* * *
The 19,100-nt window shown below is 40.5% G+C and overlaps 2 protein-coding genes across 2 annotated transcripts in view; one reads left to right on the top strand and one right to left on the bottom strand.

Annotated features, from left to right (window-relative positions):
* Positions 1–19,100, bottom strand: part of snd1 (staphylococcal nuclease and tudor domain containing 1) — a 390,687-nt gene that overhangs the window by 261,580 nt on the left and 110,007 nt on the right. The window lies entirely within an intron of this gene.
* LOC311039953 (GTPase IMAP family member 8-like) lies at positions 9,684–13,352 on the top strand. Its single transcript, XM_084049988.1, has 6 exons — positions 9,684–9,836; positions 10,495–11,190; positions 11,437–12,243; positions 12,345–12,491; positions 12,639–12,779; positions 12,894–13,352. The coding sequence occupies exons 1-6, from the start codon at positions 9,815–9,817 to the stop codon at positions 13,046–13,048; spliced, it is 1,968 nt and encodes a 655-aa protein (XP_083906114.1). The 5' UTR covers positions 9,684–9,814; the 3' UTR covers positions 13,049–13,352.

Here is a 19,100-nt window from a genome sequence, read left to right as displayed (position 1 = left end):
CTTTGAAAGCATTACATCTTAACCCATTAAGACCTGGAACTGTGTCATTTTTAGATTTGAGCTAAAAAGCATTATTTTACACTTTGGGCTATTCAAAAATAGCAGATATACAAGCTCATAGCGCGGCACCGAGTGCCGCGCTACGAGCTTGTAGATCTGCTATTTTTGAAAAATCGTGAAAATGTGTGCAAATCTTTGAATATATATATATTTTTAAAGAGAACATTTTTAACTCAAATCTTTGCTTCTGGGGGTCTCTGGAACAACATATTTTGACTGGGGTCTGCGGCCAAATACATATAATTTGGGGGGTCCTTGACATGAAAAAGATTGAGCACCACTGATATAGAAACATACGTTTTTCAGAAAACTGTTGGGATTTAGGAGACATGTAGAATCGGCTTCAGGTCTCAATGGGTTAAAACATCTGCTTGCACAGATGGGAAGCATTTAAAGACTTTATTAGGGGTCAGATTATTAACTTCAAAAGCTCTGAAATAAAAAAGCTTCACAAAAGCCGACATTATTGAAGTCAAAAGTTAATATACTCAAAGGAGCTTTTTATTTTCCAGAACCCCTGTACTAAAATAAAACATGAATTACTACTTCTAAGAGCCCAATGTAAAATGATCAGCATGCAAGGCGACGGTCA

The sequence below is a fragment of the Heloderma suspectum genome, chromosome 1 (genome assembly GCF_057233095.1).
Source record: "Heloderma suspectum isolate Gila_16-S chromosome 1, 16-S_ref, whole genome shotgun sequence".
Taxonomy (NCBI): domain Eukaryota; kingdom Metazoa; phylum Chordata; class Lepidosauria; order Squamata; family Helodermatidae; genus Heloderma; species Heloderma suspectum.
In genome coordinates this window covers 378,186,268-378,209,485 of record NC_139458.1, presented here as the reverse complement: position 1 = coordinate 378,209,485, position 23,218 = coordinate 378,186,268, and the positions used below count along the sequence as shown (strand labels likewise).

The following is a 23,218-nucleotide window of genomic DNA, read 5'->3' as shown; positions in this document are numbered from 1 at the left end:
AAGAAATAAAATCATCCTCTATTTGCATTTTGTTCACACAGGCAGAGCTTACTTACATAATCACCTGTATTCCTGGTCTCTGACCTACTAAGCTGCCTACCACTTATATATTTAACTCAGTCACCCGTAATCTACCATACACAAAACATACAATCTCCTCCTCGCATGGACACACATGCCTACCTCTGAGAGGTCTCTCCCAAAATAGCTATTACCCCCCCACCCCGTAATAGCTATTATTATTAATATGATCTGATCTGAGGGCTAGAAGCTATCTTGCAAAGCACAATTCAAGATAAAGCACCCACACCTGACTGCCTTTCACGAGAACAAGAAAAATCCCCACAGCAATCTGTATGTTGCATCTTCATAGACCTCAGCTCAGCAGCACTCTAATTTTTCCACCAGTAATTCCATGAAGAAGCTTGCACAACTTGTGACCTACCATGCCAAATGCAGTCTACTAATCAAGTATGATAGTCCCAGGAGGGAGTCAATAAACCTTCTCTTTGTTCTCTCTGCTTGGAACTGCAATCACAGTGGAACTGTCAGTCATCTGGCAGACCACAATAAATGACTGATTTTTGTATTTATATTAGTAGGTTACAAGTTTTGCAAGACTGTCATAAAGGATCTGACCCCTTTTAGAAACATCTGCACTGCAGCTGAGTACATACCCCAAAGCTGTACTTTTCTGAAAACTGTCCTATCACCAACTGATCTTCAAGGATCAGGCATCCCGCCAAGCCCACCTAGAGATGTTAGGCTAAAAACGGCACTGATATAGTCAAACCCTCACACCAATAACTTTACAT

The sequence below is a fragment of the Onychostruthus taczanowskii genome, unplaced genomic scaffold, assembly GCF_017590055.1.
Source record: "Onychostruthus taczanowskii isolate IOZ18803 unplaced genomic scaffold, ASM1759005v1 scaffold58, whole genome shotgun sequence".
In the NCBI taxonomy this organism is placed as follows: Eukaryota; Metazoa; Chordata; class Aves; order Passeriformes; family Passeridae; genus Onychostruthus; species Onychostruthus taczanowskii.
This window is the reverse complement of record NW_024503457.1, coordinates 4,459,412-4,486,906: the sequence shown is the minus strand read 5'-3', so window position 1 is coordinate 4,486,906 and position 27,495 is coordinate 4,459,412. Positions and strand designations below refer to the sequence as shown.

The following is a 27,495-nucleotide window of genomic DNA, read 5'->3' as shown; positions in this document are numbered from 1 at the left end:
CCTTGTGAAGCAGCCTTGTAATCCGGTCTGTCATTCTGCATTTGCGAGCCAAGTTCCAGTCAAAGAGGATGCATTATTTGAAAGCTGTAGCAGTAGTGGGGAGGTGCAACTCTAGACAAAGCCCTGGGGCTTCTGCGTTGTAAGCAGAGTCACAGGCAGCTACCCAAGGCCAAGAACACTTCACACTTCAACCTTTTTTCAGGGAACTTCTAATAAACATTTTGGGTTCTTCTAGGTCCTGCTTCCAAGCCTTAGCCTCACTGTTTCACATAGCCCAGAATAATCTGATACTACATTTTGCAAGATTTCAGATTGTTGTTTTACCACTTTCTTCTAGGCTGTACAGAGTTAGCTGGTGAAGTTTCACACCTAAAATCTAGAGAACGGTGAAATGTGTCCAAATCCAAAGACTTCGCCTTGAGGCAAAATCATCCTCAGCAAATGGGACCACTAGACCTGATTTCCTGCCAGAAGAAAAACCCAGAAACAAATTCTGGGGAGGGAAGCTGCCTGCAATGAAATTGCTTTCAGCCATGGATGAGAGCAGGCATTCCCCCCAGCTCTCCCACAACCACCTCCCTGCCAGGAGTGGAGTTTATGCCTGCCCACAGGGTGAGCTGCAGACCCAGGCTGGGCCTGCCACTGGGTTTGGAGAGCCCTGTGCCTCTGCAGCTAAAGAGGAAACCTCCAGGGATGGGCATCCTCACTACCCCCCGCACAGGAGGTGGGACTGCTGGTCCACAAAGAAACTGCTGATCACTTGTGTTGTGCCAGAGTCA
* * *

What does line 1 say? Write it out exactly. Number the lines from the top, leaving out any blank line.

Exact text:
The 19,100-nt window shown below is 40.5% G+C and overlaps 2 protein-coding genes across 2 annotated transcripts in view; one reads left to right on the top strand and one right to left on the bottom strand.